Airborne traffic reports are a mainstay of large-market radio stations, but the people who do them don’t get nearly as much credit as they deserve. Most of them work split-shifts, getting up well before dawn to get to the airport, spend several hours flying circles around town, then landing, spending a few hours on the ground, and then back at it for the afternoon rush hour. It’s a grueling five-day-a-week schedule that takes its toll, especially in cold-weather cities in the winter in planes or helicopters that are rarely heated.

The airborne reporters have to know the landscape of the city and its suburbs so well that they can tell which road is which and how long a backup is just from a quick glance down. Meanwhile, some of them are also the pilot, so they have to stay in contact with local air traffic controllers, broadcast the traffic report, read the appropriate commercial copy, and keep an eye on a digital clock so they hit the hourly newscast right on time. Try doing that 18-20 times over a 3-hour span and — oh, yeah — watch out for other aircraft in the area!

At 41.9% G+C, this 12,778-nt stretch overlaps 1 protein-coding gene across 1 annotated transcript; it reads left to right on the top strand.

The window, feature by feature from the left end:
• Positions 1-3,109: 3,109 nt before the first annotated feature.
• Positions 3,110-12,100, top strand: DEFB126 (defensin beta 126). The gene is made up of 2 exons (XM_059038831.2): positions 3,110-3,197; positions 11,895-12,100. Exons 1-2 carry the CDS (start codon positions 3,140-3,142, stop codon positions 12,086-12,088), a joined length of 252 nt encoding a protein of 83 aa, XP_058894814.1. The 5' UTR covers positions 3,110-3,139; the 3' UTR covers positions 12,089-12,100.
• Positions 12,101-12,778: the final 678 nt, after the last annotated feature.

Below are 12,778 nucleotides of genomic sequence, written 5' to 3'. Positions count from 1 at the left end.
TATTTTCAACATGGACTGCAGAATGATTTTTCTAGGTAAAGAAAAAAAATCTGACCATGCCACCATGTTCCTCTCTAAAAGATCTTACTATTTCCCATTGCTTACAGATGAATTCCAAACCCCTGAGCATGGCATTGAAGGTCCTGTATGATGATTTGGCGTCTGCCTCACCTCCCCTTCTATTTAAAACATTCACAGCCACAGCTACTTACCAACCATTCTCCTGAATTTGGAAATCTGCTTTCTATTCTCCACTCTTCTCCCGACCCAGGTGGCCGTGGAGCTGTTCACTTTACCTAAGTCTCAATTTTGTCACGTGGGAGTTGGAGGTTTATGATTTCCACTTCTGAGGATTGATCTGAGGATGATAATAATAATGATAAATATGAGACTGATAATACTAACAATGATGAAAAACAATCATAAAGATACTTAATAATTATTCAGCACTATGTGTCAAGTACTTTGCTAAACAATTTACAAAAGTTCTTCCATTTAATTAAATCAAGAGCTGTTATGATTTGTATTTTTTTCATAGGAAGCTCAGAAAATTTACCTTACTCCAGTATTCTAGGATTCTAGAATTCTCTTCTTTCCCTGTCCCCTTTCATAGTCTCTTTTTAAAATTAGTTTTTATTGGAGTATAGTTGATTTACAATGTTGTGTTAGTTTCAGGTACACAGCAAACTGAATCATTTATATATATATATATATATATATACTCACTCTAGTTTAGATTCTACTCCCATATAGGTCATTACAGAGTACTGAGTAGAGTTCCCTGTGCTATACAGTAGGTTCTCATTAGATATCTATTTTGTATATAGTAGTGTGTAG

Most of the reports last about a minute, with talk of slowdowns in the usual places, an accident here or there, construction alerts, etc. But there are occasions where things get so bad, or the reporter sees something so major, that additional time is required.

Such an incident occurred last Wednesday in Phoenix, where KTAR’s morning news duo threw it to “Detour Dan” Beach for what they thought was going to be a standard report, the kind he’s been doing on that station for 20 years (!). But as soon as Dan keyed the mike and declared, “Oh, my god, I can’t believe what I’m watching,” everything changed. He went on to describe a horrific accident he had just witnessed, involving two tanker trucks that collided on I-10, closing the highway for 2 hours. Wisely, the morning team threw out the formatics and kept Dan on the air to describe the scene at length and be their eyes in the sky. You can hear his compelling and chilling audio here.